Monday, 6 March 2017

Stop all the clocks, cut off the telephone... Birth Bliss and Funeral Blues

Coming home from a birth I am often struck by the contrast between that sacred moment where a baby takes its first breath and is welcomed into its mother's arms, and the indifferent bustle that continues outside. I feel almost indignant. How could they miss that shift the moment this little soul joined the ranks of the born? How could they not feel the moment this mother's heart expanded again even as her womb emptied itself?

In my sunrise musings, I realised we feel this way when a loved one dies too. How does the world just carry on as if there isn't an empty space where her laughter used to be? Don't they see his impression on the bed they shared for so many years?

Every birth, every death pierces someone deeply, leaves its mark, its scar; but somehow neither seems to pass as weightily as it should. I think the poet W. H. Auden felt that when he wrote 'Funeral Blues':

Stop all the clocks, cut off the telephone,
Prevent the dog from barking with a juicy bone,
Silence the pianos and with muffled drum
Bring out the coffin, let the mourners come.
Let aeroplanes circle moaning overhead
Scribbling on the sky the message He Is Dead,
Put crepe bows round the white necks of the public doves,
Let the traffic policemen wear black cotton gloves.
He was my North, my South, my East and West,
My working week and my Sunday rest,
My noon, my midnight, my talk, my song;
I thought that love would last for ever: I was wrong.
The stars are not wanted now: put out every one;
Pack up the moon and dismantle the sun;
Pour away the ocean and sweep up the wood.
For nothing now can ever come to any good.

I'm reminded of a somewhat trite little truism: 'To the world you are just one person, but to me you are the world,' although Auden seems to express the sentiment so much more eloquently. In one of my more audacious moments, I thought to write my own version expressing that same disappointment. What seems so momentous to me, goes unrecognised by those not directly involved.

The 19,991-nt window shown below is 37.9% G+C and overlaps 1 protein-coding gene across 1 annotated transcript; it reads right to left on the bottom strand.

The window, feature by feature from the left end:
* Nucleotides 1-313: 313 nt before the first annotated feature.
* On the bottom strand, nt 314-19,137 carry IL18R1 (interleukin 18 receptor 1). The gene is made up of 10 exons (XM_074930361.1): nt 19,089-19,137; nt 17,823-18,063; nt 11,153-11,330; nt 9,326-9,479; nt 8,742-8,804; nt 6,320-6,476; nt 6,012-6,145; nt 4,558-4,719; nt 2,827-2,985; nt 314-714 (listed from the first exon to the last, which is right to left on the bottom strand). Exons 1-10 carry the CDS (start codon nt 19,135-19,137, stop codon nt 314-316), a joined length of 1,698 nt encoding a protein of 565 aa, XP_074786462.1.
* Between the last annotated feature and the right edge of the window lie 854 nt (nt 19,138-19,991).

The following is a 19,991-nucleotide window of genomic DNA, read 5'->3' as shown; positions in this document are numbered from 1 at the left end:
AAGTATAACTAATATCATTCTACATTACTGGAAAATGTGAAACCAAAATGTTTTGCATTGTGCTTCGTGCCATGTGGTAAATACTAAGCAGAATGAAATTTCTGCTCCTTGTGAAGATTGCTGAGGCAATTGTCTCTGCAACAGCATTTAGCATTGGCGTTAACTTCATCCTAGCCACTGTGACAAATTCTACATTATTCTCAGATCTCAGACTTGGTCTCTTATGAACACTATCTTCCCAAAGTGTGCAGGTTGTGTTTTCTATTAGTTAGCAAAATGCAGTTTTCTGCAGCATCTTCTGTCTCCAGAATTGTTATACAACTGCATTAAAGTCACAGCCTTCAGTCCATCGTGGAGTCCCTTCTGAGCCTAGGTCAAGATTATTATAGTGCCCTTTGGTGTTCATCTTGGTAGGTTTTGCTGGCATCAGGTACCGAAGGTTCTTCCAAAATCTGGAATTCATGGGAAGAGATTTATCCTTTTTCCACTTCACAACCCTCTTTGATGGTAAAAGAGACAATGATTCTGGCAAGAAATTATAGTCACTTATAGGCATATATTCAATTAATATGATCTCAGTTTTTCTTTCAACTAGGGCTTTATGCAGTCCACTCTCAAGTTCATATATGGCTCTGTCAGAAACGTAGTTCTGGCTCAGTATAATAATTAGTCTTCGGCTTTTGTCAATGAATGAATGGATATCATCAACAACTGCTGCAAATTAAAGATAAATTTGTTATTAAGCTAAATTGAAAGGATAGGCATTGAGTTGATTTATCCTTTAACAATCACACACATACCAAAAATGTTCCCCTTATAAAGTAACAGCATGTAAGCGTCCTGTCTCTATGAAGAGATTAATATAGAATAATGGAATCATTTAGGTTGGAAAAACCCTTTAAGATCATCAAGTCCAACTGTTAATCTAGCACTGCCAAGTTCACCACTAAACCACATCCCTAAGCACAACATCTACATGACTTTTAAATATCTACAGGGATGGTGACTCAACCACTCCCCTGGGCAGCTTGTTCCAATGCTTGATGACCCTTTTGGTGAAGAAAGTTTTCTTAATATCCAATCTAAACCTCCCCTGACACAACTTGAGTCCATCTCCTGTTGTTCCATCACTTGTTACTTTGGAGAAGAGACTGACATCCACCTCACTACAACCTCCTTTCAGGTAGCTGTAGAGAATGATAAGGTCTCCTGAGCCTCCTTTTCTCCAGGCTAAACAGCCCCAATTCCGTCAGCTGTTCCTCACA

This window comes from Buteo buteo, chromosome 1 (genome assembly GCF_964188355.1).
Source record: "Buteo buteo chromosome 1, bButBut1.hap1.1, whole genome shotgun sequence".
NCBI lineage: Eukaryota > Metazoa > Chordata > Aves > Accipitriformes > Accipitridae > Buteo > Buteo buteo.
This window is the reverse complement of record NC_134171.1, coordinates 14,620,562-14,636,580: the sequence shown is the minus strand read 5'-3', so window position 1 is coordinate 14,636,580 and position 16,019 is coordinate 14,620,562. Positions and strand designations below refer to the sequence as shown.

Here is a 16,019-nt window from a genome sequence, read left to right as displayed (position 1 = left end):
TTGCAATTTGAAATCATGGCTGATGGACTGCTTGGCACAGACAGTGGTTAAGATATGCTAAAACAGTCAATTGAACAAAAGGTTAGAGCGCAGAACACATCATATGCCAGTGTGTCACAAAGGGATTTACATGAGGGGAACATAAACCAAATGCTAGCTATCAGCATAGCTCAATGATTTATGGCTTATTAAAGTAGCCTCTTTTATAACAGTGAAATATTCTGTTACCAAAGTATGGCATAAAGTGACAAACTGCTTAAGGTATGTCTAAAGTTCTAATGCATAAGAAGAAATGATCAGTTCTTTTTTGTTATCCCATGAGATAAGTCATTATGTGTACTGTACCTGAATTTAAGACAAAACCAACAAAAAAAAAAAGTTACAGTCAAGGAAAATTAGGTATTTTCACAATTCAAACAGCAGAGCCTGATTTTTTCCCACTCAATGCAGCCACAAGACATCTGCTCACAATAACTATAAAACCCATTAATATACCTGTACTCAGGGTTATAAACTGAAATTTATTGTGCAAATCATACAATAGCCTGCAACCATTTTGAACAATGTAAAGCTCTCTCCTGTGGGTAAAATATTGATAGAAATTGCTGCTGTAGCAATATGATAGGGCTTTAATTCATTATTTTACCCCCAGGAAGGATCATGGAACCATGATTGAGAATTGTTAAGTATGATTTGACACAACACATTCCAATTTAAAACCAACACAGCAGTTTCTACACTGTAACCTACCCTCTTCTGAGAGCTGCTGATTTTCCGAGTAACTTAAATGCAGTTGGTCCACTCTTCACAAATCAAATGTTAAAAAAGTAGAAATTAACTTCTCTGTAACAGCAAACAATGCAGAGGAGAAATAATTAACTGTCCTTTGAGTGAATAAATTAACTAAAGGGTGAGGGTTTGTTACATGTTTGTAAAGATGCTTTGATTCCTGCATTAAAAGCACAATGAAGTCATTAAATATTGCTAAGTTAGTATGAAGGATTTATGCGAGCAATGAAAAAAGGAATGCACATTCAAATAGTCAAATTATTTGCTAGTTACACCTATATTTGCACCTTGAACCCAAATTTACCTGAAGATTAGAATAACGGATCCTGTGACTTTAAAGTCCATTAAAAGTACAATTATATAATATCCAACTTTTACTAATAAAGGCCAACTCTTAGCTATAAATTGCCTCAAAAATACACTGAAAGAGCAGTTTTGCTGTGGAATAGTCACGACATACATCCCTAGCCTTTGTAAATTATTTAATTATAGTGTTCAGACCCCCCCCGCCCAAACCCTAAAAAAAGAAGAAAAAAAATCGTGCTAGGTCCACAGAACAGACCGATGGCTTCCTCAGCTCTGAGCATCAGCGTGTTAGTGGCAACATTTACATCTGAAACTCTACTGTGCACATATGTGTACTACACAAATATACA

I'm still working on it, and I'm not usually one for writing rhyming poetry, but I think it gets the message across...

Birth Bliss

Stop all the clocks, cut off the telephone,
Let all the birds sing, our little one is home,
Fling wide your windows and beat your drum,
Bring out the champagne, let the people come.
Let aeroplanes do loops in the sky up above,
Calligraphy announcing: 'Here is my love'.
Tie streamers on the tails of the public doves,
Let the traffic policemen don their very brightest gloves.
You are my North, my South, my East and my West,
No more working week, no more Sunday rest,
At noon, at midnight, we talk, we sing.
I thought that love would burst my heart, instead it's growing.
I see the stars now, reflected in your eyes;
The moon watches us, calms your midnight cries.
I'm certain the oceans responds to our dance,
Because now that you're here, grace and hope have a chance.

If you enjoyed this post you might also enjoy 'The Doula as Witness'

 'I witness a birthing mother glowing serenely through yet another wave; the gentle interactions between a mom and her partner; the dad's face as he marvels at what he and his partner accomplished. I witness the mother's triumph as her dreams and expectations are clothed in flesh.'

Please share if you've ever felt this way!